Introduction

I believe that world peace is possible, within our lifetimes, and that we should make it our goal.

Is there any higher goal? I can’t think of one.

If we define world peace not as the elimination of all conflict, but rather as the end of wars — organized violence at a national scale — we can achieve it. It’s monumentally ambitious, but the obstacles are lower than we imagine.

Now (the current period, historically speaking), the obstacles are lower than they’ve ever been.

A formula for success is not difficult to envision: a single, globally inclusive democracy, in which everyone has an equal voice. Think of it as a United States of the World. Everyone is included, nobody left out.

Here within the United States of America, we have conflicts over enormous issues: water rights, food, oil, religious beliefs, civil liberties, inequalities of wealth and opportunity, self-determination, dignity, ambition, and greed. In other periods of history, and/or in other parts of the world, these conflicts have taken the form of warfare. Here in the United States, we handle them by other means, mainly economic competition, politics, and free expression; we also channel some regional tensions into sports rivalries. Of course, our American society is far from perfect, and today many of our conflicts are being suppressed and left to fester, rather than resolved.

But, for the most part, we are not handling our conflicts through organized violence, either directed by the state, or at it. That’s the single best thing about being one country, the United States, rather than many separate states.

Is there any reason we shouldn’t operate on a similar model for the entire world?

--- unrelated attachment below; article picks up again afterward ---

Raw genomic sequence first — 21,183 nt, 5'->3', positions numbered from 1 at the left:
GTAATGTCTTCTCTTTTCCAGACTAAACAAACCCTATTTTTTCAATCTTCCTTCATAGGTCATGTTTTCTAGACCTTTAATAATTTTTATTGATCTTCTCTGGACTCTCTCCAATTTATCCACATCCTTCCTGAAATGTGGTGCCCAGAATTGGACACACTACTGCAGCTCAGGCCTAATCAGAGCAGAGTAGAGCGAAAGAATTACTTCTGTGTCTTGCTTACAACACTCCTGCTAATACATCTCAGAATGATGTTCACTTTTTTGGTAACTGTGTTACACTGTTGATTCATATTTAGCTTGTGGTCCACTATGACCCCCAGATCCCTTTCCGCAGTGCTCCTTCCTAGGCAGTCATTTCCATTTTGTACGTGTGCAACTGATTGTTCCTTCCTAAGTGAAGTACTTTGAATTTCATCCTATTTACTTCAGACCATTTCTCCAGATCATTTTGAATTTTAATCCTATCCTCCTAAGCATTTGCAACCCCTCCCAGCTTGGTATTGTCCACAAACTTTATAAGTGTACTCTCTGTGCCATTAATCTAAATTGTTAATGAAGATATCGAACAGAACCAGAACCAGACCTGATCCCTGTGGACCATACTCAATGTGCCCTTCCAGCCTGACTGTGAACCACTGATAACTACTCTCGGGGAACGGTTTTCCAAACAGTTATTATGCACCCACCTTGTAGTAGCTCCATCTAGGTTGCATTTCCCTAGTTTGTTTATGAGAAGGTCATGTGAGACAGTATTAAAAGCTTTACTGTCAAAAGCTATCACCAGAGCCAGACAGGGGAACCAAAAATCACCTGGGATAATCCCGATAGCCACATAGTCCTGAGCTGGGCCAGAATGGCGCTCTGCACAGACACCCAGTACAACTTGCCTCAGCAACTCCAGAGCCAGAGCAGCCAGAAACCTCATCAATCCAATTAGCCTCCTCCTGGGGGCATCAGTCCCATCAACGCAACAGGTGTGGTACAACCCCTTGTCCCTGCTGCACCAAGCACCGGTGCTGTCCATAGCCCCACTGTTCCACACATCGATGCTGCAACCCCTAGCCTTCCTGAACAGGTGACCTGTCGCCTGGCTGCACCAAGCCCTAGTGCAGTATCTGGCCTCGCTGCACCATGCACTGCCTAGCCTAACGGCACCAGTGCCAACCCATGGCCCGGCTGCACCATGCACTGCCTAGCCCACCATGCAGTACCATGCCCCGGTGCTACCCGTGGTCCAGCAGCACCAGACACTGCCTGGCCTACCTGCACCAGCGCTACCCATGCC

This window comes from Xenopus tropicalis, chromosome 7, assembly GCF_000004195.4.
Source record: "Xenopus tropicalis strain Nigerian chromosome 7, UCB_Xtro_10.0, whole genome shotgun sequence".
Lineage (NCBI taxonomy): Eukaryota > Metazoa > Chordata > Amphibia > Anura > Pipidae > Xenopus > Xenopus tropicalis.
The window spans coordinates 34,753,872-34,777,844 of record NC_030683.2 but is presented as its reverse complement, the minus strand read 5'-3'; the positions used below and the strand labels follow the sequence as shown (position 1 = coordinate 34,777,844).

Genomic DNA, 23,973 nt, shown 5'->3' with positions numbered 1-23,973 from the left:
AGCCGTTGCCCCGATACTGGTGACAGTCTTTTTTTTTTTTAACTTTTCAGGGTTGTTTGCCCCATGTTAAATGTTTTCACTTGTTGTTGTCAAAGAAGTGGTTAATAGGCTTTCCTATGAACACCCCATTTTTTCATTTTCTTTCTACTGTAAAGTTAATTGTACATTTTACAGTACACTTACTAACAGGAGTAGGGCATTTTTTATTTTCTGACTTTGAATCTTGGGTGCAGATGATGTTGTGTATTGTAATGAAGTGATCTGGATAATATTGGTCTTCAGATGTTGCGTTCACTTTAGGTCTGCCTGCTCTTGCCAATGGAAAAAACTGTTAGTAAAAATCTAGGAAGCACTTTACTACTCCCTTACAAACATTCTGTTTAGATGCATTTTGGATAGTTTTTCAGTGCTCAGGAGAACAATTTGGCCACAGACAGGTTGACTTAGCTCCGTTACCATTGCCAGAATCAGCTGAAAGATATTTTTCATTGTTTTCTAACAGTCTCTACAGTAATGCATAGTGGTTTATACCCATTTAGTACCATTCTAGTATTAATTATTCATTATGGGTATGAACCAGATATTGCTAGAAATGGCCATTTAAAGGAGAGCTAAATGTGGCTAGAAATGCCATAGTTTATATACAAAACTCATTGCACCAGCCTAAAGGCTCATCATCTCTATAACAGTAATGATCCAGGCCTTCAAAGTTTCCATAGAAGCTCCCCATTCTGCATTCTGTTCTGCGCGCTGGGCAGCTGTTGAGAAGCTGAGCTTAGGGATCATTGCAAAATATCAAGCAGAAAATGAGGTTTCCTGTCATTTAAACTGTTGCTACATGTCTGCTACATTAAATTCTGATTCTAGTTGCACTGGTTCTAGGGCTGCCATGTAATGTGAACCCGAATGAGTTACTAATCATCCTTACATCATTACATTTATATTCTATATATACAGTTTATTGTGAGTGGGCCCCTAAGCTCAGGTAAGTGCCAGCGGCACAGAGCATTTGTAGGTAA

Where in the world should we allow a child to be born without the opportunity to participate in an inclusive society?

Is there any reason we should continue to accept anything less than the opportunity for every person, no matter where they are born, to participate in a global economy, democracy, and civil society, unlimited by militarized borders? Why should a child born in Syria be walled into a war zone?

This is not just about idealism.

As a practical matter, international borders simply aren’t serving us.

Many of the greatest challenges we face are compounded by international borders. To stop climate change, for example, we need a globally coordinated response; instead we have major countries (the U.S. and China) pointing fingers at each other across borders, each saying “you first.” Or, look at economic inequality, perpetuated in part by the wealthiest people stashing their money in foreign countries, like Switzerland or the Cayman Islands, to avoid paying their fair share in taxes at home. Consider how the land and water are poisoned in countries with weak environmental laws — for example, just over the U.S.-Mexican border. Or think of grisly crimes like human trafficking, in which the perpetrators often smuggle their victims across borders to stay beyond the reach of justice.

These are just a few examples of how the forced and arbitrary division of our human community into separate countries prevents us from doing what we need to do. There are many more. In fact, almost every day there’s a new story of a problem we can’t quite seem to fix, in part because borders are preventing us from working together. My blog here at YesWorldPeace.org will track some of these.

International borders are holding us back from making the progress we need to make today.

Why do we accept international borders?

Mainly out of habit. In other words, because of history.

Centuries and millennia ago, people banded together to form tribes and villages. At first, people had no way to ensure justice or shared safety beyond an immediate vicinity, so we created perimeters, lines of defense. As villages grew into towns and cities, many fortified their boundaries. As we developed technologies and administrative systems, empires grew (Greek, then Roman), encompassing vast areas under central authority. Later, these empires collapsed, in part because the costs of military control over huge areas stretched them too thin. Afterward, small city-states covered much of Europe, while the church extended a unifying social structure over a wider area. Gradually, over the course of centuries, many city-states joined together to form the early outlines of countries we know today, such as France, Germany, and Italy.